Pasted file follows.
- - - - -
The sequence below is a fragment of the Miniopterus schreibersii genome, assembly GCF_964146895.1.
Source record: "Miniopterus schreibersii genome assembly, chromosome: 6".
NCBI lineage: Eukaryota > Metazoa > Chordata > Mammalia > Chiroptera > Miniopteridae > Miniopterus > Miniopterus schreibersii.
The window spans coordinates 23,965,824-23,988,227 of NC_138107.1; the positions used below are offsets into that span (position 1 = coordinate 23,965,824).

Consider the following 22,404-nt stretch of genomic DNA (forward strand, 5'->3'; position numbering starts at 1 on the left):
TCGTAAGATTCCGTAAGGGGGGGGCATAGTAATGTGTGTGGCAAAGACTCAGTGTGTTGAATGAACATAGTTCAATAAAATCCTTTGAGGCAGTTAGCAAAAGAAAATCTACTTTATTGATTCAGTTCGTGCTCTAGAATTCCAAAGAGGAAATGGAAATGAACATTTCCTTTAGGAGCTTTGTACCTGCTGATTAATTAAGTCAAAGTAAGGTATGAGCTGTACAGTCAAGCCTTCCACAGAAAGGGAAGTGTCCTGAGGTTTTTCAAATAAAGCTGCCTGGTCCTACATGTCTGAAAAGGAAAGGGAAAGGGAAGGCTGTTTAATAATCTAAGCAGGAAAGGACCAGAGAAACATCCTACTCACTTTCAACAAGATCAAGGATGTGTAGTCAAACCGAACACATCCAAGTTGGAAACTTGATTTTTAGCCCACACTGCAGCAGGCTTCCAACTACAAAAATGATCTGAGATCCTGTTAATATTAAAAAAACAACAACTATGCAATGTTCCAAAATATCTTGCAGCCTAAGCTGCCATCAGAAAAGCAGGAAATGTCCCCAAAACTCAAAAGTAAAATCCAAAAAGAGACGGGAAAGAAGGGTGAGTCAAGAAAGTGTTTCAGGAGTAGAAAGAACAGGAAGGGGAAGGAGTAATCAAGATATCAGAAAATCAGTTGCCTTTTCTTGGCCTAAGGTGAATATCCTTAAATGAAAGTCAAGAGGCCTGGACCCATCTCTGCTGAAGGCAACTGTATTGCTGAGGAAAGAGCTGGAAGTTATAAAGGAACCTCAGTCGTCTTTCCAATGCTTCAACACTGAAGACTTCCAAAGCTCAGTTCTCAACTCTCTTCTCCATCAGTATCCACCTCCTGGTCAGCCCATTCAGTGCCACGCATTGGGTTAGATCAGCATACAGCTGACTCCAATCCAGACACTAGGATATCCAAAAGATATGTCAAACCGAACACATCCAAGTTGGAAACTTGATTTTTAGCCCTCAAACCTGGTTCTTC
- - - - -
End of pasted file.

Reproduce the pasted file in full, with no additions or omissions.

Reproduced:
The sequence below is a fragment of the Miniopterus schreibersii genome, assembly GCF_964146895.1.
Source record: "Miniopterus schreibersii genome assembly, chromosome: 6".
NCBI lineage: Eukaryota > Metazoa > Chordata > Mammalia > Chiroptera > Miniopteridae > Miniopterus > Miniopterus schreibersii.
The window spans coordinates 23,965,824-23,988,227 of NC_138107.1; the positions used below are offsets into that span (position 1 = coordinate 23,965,824).

Consider the following 22,404-nt stretch of genomic DNA (forward strand, 5'->3'; position numbering starts at 1 on the left):
TCGTAAGATTCCGTAAGGGGGGGGCATAGTAATGTGTGTGGCAAAGACTCAGTGTGTTGAATGAACATAGTTCAATAAAATCCTTTGAGGCAGTTAGCAAAAGAAAATCTACTTTATTGATTCAGTTCGTGCTCTAGAATTCCAAAGAGGAAATGGAAATGAACATTTCCTTTAGGAGCTTTGTACCTGCTGATTAATTAAGTCAAAGTAAGGTATGAGCTGTACAGTCAAGCCTTCCACAGAAAGGGAAGTGTCCTGAGGTTTTTCAAATAAAGCTGCCTGGTCCTACATGTCTGAAAAGGAAAGGGAAAGGGAAGGCTGTTTAATAATCTAAGCAGGAAAGGACCAGAGAAACATCCTACTCACTTTCAACAAGATCAAGGATGTGTAGTCAAACCGAACACATCCAAGTTGGAAACTTGATTTTTAGCCCACACTGCAGCAGGCTTCCAACTACAAAAATGATCTGAGATCCTGTTAATATTAAAAAAACAACAACTATGCAATGTTCCAAAATATCTTGCAGCCTAAGCTGCCATCAGAAAAGCAGGAAATGTCCCCAAAACTCAAAAGTAAAATCCAAAAAGAGACGGGAAAGAAGGGTGAGTCAAGAAAGTGTTTCAGGAGTAGAAAGAACAGGAAGGGGAAGGAGTAATCAAGATATCAGAAAATCAGTTGCCTTTTCTTGGCCTAAGGTGAATATCCTTAAATGAAAGTCAAGAGGCCTGGACCCATCTCTGCTGAAGGCAACTGTATTGCTGAGGAAAGAGCTGGAAGTTATAAAGGAACCTCAGTCGTCTTTCCAATGCTTCAACACTGAAGACTTCCAAAGCTCAGTTCTCAACTCTCTTCTCCATCAGTATCCACCTCCTGGTCAGCCCATTCAGTGCCACGCATTGGGTTAGATCAGCATACAGCTGACTCCAATCCAGACACTAGGATATCCAAAAGATATGTCAAACCGAACACATCCAAGTTGGAAACTTGATTTTTAGCCCTCAAACCTGGTTCTTC